N.J. Admin. Code § 7:38-3.12 - Unique or irreplaceable land types and existing public scenic attributes

(a) Unique or irreplaceable land types include vernal habitats as defined in (b) below, and those ecological communities that are identified in the Natural Heritage Database.
(b) "Vernal habitat" means a water of the Highlands or Highlands open water that meets all of the criteria at (b)1 through 4 below. Evidence of breeding by an obligate species under (b)2i below creates a rebuttable presumption that the criteria at (b)3 and 4 below are met:
1. Occurs in a confined basin depression without a permanent flowing outlet;
2. Features evidence of breeding by one or more species of fauna adapted to reproduce in ephemeral aquatic conditions, identified in the Freshwater Wetland Protection Act (FWPA) regulations, N.J.A.C. 7:7A, Appendix 1. The following shall constitute evidence of breeding by such a species:
i. One or more obligate species listed in N.J.A.C. 7:7A, Appendix 1, or evidence of such a species, is found in the area of ponded water; or
ii. Two or more facultative species listed in the N.J.A.C. 7:7A, Appendix 1 or evidence of the presence of such a species, are found in the area of ponded water;
3. Maintains ponded water for at least two continuous months between March and September of a normal rainfall year. For the purposes of this section, "normal rainfall year" means a 12-month period in which the precipitation at a location is within 10 percent of the average annual precipitation for that location, calculated using the standard averaging period for "normals," established by the World Meteorological Organization, except that the Department may determine normal rainfall on a case-by-case basis in unusual situations, such as where the sampling period begins immediately following prolonged drought conditions. As of September 4, 2001, the World Meteorological Organization has defined the standard averaging period as 1961 through 1990. Information regarding the standard averaging period can be found in the USDA's Natural Resources Conservation Service website at www.nrcs.usda.gov/water/climate; and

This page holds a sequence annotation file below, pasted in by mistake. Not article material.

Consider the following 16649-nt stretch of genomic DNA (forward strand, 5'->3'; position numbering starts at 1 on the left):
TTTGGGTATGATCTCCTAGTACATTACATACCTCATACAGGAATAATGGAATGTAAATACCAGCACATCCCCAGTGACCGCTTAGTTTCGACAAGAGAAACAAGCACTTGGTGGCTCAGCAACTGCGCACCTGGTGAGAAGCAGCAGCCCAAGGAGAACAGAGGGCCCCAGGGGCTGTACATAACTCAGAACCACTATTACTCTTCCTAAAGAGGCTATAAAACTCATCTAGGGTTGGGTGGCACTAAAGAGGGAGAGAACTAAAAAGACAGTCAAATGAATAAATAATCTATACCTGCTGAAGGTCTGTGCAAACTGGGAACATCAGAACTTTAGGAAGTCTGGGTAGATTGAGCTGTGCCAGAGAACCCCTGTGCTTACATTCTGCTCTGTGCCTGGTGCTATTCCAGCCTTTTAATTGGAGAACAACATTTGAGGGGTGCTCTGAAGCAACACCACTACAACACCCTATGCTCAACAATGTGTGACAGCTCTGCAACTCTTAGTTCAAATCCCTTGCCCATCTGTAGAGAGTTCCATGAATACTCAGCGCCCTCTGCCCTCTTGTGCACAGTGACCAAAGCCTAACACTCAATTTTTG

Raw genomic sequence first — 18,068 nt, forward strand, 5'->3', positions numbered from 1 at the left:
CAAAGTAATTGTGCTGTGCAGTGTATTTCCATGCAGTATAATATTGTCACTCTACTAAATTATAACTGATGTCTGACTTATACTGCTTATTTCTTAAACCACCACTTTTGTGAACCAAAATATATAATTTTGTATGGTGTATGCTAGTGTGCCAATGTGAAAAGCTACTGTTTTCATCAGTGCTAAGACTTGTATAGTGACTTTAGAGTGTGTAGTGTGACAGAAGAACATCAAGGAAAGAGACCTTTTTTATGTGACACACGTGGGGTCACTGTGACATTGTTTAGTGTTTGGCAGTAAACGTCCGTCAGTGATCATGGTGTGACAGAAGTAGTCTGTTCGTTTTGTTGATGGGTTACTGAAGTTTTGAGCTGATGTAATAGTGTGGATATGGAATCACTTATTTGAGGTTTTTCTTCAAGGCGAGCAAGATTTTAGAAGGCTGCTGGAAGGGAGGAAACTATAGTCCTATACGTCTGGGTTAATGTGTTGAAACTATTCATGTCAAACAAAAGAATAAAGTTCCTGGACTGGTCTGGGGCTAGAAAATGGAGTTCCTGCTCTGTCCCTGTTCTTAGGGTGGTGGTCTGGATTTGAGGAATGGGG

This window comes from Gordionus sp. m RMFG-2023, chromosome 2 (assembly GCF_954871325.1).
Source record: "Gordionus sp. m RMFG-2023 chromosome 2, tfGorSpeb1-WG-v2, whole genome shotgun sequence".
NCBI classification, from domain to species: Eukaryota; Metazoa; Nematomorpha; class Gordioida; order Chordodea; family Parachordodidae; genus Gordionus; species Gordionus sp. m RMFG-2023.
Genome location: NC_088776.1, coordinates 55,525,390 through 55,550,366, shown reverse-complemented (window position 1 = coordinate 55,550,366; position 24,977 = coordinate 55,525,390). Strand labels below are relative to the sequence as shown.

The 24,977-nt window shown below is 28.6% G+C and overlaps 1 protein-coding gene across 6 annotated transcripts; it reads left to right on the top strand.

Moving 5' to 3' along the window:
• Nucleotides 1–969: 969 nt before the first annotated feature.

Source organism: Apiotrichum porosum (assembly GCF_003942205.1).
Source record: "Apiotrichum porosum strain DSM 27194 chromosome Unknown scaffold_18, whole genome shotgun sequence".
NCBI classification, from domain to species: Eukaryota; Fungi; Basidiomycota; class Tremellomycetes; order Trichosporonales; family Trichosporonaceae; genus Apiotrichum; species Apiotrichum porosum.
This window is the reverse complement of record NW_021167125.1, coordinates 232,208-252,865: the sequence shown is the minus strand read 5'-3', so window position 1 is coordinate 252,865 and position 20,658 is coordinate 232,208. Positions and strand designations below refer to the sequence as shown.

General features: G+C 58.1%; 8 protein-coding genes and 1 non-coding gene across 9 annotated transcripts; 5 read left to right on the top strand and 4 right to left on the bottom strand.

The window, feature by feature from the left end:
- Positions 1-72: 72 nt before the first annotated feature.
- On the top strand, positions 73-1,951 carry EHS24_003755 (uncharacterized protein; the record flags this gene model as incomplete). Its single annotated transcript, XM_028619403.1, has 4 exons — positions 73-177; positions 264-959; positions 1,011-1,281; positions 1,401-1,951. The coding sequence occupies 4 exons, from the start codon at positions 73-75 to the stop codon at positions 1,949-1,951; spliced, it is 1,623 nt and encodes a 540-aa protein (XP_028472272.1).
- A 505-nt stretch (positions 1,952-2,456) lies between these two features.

4. Is free of fish throughout the year, or dries up at some time during a normal rainfall year.
(c) "Existing public scenic attributes" are any Federal, State, county or municipal parks, forests, wildlife management areas and natural areas, any areas acquired for recreation and conservation purposes with Green Acres funding, program or a non-profit conservation organization, any lands preserved as open space by a non-profit conservation organization and other areas as identified by the Highlands Council.
(d) The Department shall not issue an HPAA unless the proposed activity would result in the minimum practicable degradation to a unique or irreplaceable land type or existing scenic attributes on the site or within the immediate area of the proposed project.


N.J. Admin. Code § 7:38-3.12
Amended by R.2006 d.420, effective 12/4/2006.
See: 37 N.J.R. 4767(a), 38 N.J.R. 5011(a).
Section was "Unique or irreplaceable land types and existing scenic attributes". In (c), inserted "public" and "Federal".

State regulations are updated quarterly; we currently have two versions available. Below is a comparison between our most recent version and the prior quarterly release. More comparison features will be added as we have more versions to compare.

No prior version found.